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Given this example in Python

sample = '5PB37L2CH5DUDWN2SUOYE6LJPYCJBFM5N2FGVEHF7HD224UR52KB===='
a = base64.b32decode(sample)
b = base64.b32encode(a)

why is it that

sample != b ?

BUT where

sample = '5PB37L2CH5DUDWN2SUOYE6LJPYCJBFM5N2FGVEHF7HD224UR52KBAAAA'

then

sample == b

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2 Answers 2

up vote 4 down vote accepted

the first sample you got there is invalid base64.

taken from wiki:

When the number of bytes to encode is not divisible by 3 (that is, if there are only one or two bytes of input for the last block), then the following action is performed: Add extra bytes with value zero so there are three bytes, and perform the conversion to base64. If there was only one significant input byte, only the first two base64 digits are picked, and if there were two significant input bytes, the first three base64 digits are picked. '=' characters might be added to make the last block contain four base64 characters.

http://en.wikipedia.org/wiki/Base64#Examples

edit:

taken from RFC 4648:

Special processing is performed if fewer than 24 bits are available
at the end of the data being encoded. A full encoding quantum is
always completed at the end of a quantity. When fewer than 24 input
bits are available in an input group, bits with value zero are added
(on the right) to form an integral number of 6-bit groups. Padding
at the end of the data is performed using the '=' character.

4 times 8bits (the ='s) (at the end of your sample) is more than 24bits so they are at the least unneccessary. (not sure what datatype sample is, but find out and take it's size times number of characters divided by 24)

about your particular sample:

base-encoding reads in 24bit chunks and only needs '=' padding characters at the end of the base'd string to make whatever was left of the string after splitting it into 24bit chunks be "of size 24" so it can be parsed by the decoder. since the ===='s at the end of your string amount to more than 24bits they are useless, hence: invalid...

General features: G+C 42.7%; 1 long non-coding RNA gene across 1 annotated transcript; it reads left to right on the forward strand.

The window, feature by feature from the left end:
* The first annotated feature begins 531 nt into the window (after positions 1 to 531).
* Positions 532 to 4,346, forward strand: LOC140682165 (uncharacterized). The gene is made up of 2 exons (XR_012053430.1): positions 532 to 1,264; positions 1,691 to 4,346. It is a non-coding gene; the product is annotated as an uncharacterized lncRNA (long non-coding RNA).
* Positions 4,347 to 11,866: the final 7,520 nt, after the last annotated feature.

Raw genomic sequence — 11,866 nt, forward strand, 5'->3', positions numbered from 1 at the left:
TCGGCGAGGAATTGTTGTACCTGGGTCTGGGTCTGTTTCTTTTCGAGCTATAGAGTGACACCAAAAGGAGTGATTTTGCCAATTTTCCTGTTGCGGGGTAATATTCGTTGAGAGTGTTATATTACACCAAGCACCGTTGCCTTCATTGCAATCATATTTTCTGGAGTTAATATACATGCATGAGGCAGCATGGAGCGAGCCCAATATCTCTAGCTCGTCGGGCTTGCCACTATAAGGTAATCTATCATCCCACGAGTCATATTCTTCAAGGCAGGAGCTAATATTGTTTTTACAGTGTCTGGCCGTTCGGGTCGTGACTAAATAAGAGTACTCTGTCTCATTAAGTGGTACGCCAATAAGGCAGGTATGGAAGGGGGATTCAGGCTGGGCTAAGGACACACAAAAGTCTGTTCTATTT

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Hi, I dont follow why 1st sample is invalid? Can you please break it down. a = base64.b32decode(sample) works just fine on it. –  TurbZ Sep 14 '12 at 0:58
    
Hi, thank you for your answer can you please expand on it more? The sample is a Base32 string which I am trying to pass into apns-python-wrapper. Maybe the encode and decode end bit is a rotating bit and my attempt to validate using encode and decode might be invalid here? –  TurbZ Sep 14 '12 at 15:23
    
see my edit above –  Gung Foo Sep 14 '12 at 16:03
    
Great, thank you! –  TurbZ Sep 14 '12 at 17:41

First, let's be clear: your question is about base32, not base64.

Your original sample is a bit too long. There are 4 = padding at the end, meaning at least 20 bits of padding. The number of bits must be a multiple of 8 so it's really 24 bits. The encoding for B in base32 is 1, which means one of the padding bits is set. This is a violation of the spec, which says all the padding bits must be clear. The decode drops the bit completely, and the encode produces the proper value A instead of B.

share|improve this answer
    
Hi, thank you for your answer. Can you please expand on it more? The sample is a Base32 string which I am trying to pass into apns-python-wrapper. Maybe the encode and decode end bit is a rotating bit and my attempt to validate using encode and decode might be invalid here? –  TurbZ Sep 14 '12 at 15:22
    
@TurbZ, the input is invalid. The last encoded bit is a 1 when it must be a 0 because it is part of the padding. Decoding and encoding it again fixes it, so it no longer matches the original. –  Mark Ransom Sep 14 '12 at 15:26
    
Ok got it. Thanks Mark. –  TurbZ Sep 14 '12 at 15:37

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